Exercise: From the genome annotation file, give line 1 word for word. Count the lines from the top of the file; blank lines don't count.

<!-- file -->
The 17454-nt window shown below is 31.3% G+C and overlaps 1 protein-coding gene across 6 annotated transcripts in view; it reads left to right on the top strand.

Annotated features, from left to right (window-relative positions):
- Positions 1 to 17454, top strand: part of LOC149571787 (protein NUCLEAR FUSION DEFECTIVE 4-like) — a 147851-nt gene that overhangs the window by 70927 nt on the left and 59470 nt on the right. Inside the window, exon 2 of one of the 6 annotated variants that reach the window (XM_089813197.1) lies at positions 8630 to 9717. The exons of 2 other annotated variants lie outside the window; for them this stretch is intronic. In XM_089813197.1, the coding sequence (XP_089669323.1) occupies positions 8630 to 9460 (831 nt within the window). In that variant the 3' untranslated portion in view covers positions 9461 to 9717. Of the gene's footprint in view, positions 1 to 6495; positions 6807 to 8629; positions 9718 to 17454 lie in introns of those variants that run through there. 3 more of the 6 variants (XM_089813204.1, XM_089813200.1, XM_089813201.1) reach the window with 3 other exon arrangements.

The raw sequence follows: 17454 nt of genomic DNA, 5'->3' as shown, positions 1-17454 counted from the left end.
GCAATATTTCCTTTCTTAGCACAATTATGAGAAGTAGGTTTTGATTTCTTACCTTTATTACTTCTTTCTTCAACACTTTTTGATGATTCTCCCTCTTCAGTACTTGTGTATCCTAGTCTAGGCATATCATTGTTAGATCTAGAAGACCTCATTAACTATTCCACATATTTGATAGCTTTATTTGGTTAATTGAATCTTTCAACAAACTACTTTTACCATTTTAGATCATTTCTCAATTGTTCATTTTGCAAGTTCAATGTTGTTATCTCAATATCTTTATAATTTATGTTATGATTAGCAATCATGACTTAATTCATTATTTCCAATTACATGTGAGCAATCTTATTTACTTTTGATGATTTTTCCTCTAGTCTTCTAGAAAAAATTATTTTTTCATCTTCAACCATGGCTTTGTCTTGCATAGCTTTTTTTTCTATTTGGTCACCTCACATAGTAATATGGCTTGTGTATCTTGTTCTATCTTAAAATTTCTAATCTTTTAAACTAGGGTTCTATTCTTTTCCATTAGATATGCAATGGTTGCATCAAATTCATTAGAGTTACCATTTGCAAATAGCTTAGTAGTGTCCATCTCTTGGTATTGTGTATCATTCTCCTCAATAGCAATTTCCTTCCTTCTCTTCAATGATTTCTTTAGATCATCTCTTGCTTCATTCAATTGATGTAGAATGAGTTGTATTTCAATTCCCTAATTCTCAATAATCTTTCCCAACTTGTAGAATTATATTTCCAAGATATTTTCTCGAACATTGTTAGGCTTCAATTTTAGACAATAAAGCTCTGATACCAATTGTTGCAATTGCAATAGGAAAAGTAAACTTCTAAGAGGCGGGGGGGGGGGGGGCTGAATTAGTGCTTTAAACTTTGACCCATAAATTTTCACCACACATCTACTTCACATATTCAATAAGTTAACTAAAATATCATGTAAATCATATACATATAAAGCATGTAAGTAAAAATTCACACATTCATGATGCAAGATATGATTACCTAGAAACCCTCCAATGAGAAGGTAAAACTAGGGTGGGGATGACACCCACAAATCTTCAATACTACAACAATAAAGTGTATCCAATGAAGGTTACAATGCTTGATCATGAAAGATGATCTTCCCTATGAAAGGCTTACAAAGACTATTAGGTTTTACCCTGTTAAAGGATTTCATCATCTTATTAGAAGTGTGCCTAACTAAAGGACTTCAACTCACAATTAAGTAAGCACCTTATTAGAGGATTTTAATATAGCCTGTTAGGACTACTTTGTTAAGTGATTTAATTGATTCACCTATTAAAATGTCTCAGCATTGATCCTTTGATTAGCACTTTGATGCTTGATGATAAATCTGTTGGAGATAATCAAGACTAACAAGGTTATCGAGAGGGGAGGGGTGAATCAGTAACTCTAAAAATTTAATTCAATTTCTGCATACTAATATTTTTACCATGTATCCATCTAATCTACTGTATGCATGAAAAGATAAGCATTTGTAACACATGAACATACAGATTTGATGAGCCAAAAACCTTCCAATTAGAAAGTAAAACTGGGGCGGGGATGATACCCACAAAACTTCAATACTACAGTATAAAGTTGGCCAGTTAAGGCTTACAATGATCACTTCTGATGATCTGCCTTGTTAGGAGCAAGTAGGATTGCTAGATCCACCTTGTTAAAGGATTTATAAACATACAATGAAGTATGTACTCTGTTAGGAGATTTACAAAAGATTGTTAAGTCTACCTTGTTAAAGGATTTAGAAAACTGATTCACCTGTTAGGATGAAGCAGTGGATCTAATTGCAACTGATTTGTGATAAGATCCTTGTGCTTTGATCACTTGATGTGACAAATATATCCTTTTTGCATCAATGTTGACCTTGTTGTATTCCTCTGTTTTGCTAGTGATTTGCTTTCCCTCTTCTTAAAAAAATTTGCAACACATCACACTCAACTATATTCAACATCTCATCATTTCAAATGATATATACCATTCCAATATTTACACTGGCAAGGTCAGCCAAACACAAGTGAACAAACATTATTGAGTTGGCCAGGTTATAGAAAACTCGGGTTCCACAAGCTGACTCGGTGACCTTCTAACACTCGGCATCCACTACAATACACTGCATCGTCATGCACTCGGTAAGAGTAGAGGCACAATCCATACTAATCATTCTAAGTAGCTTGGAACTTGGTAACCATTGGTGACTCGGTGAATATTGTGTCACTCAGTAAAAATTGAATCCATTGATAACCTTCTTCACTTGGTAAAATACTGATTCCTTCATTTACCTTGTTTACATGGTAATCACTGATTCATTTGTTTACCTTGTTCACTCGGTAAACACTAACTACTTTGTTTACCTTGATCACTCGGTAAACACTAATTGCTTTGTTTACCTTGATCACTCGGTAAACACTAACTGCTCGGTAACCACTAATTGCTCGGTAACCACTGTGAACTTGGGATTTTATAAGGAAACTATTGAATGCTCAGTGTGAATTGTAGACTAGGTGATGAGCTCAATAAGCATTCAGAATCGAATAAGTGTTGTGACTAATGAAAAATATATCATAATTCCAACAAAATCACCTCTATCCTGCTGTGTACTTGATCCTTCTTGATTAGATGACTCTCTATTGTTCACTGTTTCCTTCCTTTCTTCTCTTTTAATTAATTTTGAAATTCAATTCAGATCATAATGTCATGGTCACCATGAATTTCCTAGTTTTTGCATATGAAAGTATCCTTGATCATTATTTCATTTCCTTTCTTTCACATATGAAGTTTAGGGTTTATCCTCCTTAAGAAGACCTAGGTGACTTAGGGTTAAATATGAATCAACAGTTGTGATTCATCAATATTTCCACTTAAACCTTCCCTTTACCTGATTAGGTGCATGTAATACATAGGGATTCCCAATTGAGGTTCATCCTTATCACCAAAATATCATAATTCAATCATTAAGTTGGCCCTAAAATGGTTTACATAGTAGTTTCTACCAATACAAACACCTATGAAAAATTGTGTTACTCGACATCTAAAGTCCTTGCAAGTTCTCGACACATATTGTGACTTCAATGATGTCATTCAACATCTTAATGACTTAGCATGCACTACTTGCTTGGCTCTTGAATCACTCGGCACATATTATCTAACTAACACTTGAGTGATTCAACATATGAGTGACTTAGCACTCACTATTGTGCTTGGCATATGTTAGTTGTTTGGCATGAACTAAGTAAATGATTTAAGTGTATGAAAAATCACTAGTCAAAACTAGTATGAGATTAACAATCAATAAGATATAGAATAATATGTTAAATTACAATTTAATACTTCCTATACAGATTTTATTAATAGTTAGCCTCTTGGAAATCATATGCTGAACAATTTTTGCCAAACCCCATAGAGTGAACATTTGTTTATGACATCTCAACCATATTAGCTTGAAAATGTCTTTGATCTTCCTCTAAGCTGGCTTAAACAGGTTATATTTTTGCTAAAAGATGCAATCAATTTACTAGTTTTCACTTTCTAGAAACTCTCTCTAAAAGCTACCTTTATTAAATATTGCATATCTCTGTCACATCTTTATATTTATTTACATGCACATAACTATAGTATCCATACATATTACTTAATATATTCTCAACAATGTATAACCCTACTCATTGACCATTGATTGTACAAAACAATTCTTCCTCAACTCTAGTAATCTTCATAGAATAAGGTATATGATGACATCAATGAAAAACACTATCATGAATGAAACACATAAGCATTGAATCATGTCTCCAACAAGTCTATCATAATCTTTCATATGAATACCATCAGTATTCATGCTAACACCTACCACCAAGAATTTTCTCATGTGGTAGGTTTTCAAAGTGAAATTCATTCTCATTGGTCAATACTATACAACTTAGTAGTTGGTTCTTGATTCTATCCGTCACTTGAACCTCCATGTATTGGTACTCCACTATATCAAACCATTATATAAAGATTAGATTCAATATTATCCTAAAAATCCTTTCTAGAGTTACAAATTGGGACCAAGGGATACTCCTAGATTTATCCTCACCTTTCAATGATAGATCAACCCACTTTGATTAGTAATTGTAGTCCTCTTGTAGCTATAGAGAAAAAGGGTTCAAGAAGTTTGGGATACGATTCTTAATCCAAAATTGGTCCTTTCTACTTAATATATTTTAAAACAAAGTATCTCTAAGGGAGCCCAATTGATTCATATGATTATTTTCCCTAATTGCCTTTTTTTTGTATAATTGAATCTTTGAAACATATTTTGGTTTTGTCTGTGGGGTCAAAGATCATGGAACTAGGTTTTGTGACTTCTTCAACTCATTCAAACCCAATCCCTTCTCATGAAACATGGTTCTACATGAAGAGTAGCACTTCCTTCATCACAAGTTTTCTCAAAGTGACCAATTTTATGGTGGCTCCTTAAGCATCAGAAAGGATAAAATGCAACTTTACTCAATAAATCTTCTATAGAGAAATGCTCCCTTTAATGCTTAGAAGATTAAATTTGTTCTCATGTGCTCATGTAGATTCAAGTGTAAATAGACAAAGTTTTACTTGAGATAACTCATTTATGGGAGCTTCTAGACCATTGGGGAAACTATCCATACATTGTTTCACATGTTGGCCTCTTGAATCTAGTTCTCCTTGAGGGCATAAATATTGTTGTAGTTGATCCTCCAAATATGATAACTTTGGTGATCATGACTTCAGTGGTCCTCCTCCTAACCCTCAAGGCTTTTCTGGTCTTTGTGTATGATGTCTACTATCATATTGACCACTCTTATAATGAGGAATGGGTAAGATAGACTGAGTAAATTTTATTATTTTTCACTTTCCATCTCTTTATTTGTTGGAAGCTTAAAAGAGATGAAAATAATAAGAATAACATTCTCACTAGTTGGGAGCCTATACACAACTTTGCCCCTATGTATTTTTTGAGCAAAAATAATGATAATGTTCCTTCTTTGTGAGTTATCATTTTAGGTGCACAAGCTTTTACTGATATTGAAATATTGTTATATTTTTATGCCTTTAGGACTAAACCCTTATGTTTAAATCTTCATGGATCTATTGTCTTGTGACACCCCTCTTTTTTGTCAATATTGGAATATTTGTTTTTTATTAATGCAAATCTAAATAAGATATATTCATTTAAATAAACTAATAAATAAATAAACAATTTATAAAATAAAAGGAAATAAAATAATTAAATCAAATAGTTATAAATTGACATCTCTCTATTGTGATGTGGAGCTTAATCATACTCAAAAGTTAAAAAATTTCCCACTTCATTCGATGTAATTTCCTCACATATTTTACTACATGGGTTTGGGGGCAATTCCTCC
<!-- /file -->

The 17454-nt window shown below is 31.3% G+C and overlaps 1 protein-coding gene across 6 annotated transcripts in view; it reads left to right on the top strand.